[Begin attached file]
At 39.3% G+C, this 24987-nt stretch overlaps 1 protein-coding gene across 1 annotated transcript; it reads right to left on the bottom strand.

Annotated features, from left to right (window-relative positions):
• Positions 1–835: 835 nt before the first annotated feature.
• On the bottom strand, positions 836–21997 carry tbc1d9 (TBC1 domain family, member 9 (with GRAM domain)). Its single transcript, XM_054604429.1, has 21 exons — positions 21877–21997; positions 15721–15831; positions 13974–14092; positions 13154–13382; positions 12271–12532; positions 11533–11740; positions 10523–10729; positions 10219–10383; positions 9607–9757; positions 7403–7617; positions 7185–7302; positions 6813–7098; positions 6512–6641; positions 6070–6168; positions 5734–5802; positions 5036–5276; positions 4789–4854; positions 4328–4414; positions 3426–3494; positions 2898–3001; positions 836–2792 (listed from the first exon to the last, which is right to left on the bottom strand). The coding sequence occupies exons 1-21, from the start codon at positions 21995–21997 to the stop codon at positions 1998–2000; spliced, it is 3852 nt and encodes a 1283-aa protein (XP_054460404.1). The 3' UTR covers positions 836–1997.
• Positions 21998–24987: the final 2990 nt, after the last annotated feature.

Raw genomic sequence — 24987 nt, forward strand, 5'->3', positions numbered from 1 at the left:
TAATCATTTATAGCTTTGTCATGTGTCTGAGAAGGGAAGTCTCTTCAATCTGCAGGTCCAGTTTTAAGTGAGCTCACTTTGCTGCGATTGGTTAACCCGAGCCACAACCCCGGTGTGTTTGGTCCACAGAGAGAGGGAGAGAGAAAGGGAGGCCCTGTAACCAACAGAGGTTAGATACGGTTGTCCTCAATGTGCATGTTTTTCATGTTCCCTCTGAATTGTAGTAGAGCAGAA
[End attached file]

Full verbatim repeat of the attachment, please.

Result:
At 39.3% G+C, this 24987-nt stretch overlaps 1 protein-coding gene across 1 annotated transcript; it reads right to left on the bottom strand.

Annotated features, from left to right (window-relative positions):
• Positions 1–835: 835 nt before the first annotated feature.
• On the bottom strand, positions 836–21997 carry tbc1d9 (TBC1 domain family, member 9 (with GRAM domain)). Its single transcript, XM_054604429.1, has 21 exons — positions 21877–21997; positions 15721–15831; positions 13974–14092; positions 13154–13382; positions 12271–12532; positions 11533–11740; positions 10523–10729; positions 10219–10383; positions 9607–9757; positions 7403–7617; positions 7185–7302; positions 6813–7098; positions 6512–6641; positions 6070–6168; positions 5734–5802; positions 5036–5276; positions 4789–4854; positions 4328–4414; positions 3426–3494; positions 2898–3001; positions 836–2792 (listed from the first exon to the last, which is right to left on the bottom strand). The coding sequence occupies exons 1-21, from the start codon at positions 21995–21997 to the stop codon at positions 1998–2000; spliced, it is 3852 nt and encodes a 1283-aa protein (XP_054460404.1). The 3' UTR covers positions 836–1997.
• Positions 21998–24987: the final 2990 nt, after the last annotated feature.

Raw genomic sequence — 24987 nt, forward strand, 5'->3', positions numbered from 1 at the left:
TAATCATTTATAGCTTTGTCATGTGTCTGAGAAGGGAAGTCTCTTCAATCTGCAGGTCCAGTTTTAAGTGAGCTCACTTTGCTGCGATTGGTTAACCCGAGCCACAACCCCGGTGTGTTTGGTCCACAGAGAGAGGGAGAGAGAAAGGGAGGCCCTGTAACCAACAGAGGTTAGATACGGTTGTCCTCAATGTGCATGTTTTTCATGTTCCCTCTGAATTGTAGTAGAGCAGAA